Fluidity does not prove some sort of doctrinal relativism or relative lack of importance, since trinitarianism is of the highest importance, yet still had to highly develop in the post-biblical, post-apostolic period.
John Wilks: I would disagree there a bit. True, the word “Trinity” doesn’t appear in the Scriptures, but the concept is there in a very substantial way through the whole of the Bible. We hear God speak in the plural, see multiple manifestations of God interacting, and even have a Trinitarian formula for baptism in Matthew’s gospel. The early Church didn’t develop the doctrine of the Trinity. They simply gave it a name.
Absolutely. I have argued many times that the Trinity is massively found in Scripture (this was one of my first major biblical research projects in the early 80s). It still nevertheless developed through the centuries, in its particulars and minuteness of distinction. The essence was the same all along: men achieved a greater understanding of it through the guidance of the Holy Spirit (that’s what development of doctrine means). But it’s in the Bible. See my early compilation of trinitarian passages.
Another argument is that Jesus Himself recognized succession of teachers, even among the non-Christian Pharisees (an early form or type of apostolic succession):
Matthew 23:2-3 “The scribes and the Pharisees sit on Moses’ seat;  so practice and observe whatever they tell you, but not what they do; for they preach, but do not practice.
They had authority — even when hypocrites, and even over Christians — and they did because they were in an office of succession that went back to Moses (implied by “so” in the text). Moreover, the notion of “Moses’ seat” is not found in the Old Testament, but we know it must be so, because Jesus said it. If even Pharisees, then, have a succession of teaching office going all the way back to Moses, so Christians can and ought to have apostolic succession.
And indeed, we can also trace papal succession and the papacy itself to Jesus; instructions to Peter, and how Peter is presented in Scripture
. And we can show papal succession as quite harmonious with the Bible
Jim McNeely: This whole conversation always reminds me of the 12 Apostles fighting over which of them was the greatest. Jesus’ response seems to answer that problem quite well: “The greatest among you will be the least and servant of all.” Brothers, let me humbly suggest that while we are concocting theological and historical perspectives, we’ve missed this. And I further posit that no one institution – Rome, Constantinople, Canterbury, or otherwise – is the Holy Catholic Church. To claim otherwise is to commit an act of arrogance I find totally incompatible with the heart of the Gospel.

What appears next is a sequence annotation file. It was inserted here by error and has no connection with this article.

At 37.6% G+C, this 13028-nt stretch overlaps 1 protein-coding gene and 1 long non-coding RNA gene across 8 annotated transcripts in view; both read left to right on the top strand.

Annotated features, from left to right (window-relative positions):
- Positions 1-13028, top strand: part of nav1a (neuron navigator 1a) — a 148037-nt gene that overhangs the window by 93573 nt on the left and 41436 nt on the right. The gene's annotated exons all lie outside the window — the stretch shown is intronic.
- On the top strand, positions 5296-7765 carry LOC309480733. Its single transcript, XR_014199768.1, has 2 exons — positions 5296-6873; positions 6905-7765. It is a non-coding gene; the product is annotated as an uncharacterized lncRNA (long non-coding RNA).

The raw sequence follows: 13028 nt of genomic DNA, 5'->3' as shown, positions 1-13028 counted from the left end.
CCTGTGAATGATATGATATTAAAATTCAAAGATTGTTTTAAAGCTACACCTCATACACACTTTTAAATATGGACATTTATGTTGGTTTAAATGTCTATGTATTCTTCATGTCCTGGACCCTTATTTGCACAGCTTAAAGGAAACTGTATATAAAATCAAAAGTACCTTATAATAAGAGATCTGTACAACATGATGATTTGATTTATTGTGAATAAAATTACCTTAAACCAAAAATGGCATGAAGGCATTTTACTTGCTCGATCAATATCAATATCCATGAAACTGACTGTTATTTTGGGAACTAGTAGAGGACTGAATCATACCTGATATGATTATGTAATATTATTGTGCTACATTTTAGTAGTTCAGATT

That is a very widespread Protestant understanding. We would say it has nothing to do with arrogance or hubris at all, but simply established historical fact; ascertained by historiography, not partisan apologetics.
There were such things as the Roman empire, Babylonian empire, Greek empire (Alexander the Great), etc. It’s not arrogant to acknowledge that. There was such a thing as the United States, with a Constitution, which was begun in the late 18th century as a break-off from England. That’s simply a fact. It’s not arrogant to note it.
Likewise, we say that there is such a thing as the historic, institutional, apostolic Christian / Catholic Church, and that it can be traced back historically (apostolic succession) to the beginning. It developed and grew (quite a bit, for sure), yet it can be identified as one thing, that is continuous through history.
This historic entity is not Protestantism. That’s for sure, because that entity came on the scene in the 16th century, with many innovations that had never been heard of before.
The eastern and western churches were united in the early days, so it is not a question of Orthodoxy vs. Catholicism, either, except for quibbles about how the Roman bishop exercised power, and how much power he ought to have had. The Orthodox acknowledge Petrine primacy in the early, undivided Church: with the Roman bishop being foremost in honor, though not the “head” in the Catholic sense.